23. After a few weeks of embarrassing indecision about how I was wont to pronounce lilac, I had the good luck to visit my mother last weekend and and have her point out the beautiful lie-lox on the edge of her lawn that were for some reason this year blooming copiously after years of flowerless quiescence. LIE-lox--mother L and I, mid'lantics both, say LIE-lox.

  24. Definitely LI-lac. But preferably lilacS, as you really can't have too many. Yours are lovely!

  25. I never considered the obvious, pointed out by your southern commenters, which is that nobody in Charleston knows how to pronounce "syringa" because butterfly flowers don't grow there. But lack of knowledge has never stopped a Charlestonian from having opinions...!


    PS it's LYleck. As long as the first syllable is accented you're safe.

    PPS You forgot to mention my considerable physical beauty.

  26. Southerners tend to emphasize the first syllable of most all words, so that should be taken into account in this discussion. Ironically we do not have the opportunity to say "lilac" often enough; it is not the lack of winter cold but the extreme summer heat that prevents them from being successfully grown here. There is no lack of scent however, and there has been plenty of water for incredible displays of fragrant blooms of many types.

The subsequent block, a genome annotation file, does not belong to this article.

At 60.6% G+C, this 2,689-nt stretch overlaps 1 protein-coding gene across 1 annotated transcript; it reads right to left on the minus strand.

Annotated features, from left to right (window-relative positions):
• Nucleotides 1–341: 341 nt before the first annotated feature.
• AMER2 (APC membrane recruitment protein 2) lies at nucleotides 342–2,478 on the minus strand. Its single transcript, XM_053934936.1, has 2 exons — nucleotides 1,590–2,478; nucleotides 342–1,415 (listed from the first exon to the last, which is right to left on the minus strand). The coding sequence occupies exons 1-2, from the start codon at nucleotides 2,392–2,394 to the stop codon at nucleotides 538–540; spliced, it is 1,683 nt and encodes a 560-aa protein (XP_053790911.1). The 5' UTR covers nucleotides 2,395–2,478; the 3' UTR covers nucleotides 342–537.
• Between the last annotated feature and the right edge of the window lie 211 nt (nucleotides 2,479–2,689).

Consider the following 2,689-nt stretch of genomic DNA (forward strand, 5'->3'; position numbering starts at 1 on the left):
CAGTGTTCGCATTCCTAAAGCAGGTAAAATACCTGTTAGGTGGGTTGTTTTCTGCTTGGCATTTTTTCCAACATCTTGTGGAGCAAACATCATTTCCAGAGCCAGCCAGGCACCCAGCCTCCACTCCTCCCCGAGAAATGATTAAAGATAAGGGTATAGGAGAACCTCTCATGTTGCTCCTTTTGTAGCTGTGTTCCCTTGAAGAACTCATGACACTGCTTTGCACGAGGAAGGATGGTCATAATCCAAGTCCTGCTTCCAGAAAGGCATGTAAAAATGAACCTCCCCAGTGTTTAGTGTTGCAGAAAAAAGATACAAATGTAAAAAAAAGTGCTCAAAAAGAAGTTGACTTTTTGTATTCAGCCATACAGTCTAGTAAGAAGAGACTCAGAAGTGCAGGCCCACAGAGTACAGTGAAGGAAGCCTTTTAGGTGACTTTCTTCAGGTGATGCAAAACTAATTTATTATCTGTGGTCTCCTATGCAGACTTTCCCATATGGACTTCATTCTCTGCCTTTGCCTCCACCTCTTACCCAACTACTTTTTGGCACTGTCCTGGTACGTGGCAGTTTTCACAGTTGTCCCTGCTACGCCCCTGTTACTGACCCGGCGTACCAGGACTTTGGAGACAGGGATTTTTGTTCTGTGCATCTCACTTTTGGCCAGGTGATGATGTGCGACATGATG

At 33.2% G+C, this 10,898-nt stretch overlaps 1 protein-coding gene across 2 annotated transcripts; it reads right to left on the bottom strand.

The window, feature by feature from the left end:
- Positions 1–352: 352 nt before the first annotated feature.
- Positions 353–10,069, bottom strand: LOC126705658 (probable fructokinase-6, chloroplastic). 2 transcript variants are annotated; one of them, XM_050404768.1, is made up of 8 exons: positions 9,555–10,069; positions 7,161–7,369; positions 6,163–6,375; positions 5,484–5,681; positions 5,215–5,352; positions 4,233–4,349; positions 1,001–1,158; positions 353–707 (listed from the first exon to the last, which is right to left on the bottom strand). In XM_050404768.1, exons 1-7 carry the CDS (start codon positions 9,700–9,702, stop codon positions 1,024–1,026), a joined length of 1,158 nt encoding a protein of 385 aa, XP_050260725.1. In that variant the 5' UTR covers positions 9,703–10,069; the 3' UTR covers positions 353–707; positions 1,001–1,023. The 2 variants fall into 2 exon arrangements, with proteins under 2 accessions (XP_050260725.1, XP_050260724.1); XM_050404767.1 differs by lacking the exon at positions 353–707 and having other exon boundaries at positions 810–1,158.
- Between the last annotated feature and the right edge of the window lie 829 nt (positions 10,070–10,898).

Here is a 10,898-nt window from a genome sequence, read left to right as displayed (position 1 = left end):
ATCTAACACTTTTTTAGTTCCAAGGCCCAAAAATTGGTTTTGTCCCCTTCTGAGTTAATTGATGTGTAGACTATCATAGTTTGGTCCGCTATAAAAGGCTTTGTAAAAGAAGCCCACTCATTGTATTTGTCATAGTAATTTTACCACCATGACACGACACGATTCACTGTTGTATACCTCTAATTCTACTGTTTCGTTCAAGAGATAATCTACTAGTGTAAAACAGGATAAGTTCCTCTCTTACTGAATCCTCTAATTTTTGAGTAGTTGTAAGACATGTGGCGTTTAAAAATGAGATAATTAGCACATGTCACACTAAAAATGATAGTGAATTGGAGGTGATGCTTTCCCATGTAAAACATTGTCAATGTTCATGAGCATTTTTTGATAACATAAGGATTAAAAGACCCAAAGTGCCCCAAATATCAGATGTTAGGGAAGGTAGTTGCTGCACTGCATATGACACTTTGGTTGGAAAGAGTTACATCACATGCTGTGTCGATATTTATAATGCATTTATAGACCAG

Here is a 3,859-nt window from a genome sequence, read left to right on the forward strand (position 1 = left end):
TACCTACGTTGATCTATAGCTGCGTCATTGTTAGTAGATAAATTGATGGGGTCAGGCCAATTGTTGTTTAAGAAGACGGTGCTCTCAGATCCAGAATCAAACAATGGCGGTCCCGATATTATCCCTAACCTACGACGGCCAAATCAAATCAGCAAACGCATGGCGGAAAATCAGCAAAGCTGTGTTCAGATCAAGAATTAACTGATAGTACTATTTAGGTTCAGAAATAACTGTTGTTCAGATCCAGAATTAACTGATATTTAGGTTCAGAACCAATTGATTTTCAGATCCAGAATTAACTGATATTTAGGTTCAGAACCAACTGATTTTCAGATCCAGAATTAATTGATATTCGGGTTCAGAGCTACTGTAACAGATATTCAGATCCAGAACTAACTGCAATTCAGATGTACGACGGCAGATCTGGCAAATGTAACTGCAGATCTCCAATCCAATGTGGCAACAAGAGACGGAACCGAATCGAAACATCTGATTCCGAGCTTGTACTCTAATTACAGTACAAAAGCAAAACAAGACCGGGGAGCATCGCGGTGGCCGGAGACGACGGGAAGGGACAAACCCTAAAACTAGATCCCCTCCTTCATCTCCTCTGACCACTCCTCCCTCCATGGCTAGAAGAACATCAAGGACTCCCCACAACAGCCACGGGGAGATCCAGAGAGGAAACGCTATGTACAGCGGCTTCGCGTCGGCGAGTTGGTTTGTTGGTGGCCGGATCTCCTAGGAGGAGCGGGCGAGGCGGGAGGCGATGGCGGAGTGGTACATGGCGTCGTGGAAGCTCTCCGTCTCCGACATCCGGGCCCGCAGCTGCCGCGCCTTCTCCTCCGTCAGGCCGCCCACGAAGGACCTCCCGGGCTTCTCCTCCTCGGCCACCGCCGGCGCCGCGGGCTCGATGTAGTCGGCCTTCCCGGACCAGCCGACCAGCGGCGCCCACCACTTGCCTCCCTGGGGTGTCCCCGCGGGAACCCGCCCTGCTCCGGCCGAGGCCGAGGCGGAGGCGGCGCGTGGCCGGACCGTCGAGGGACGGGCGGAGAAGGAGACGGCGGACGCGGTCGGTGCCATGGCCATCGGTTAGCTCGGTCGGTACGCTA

27. Dear Mr. Darling,

    Off the topic here slightly, but still keeping to the botanical theme, but "poinsetta" is a particularly irksome one for me. I hear it every Christmas.

    Your Lilacs are indeed splendid!

  28. I also say LIE-lack, although none of the variations mentioned would bother me.
    Your beautiful pictures remind me of the song by Ernest Chausson, Le temps des lilas, bringing up the French lilas (pronounced lee-LAH, somewhat accented on the second syllable). The classic version is by Melba; here are a couple on Youtube: One by Gerald Souzay: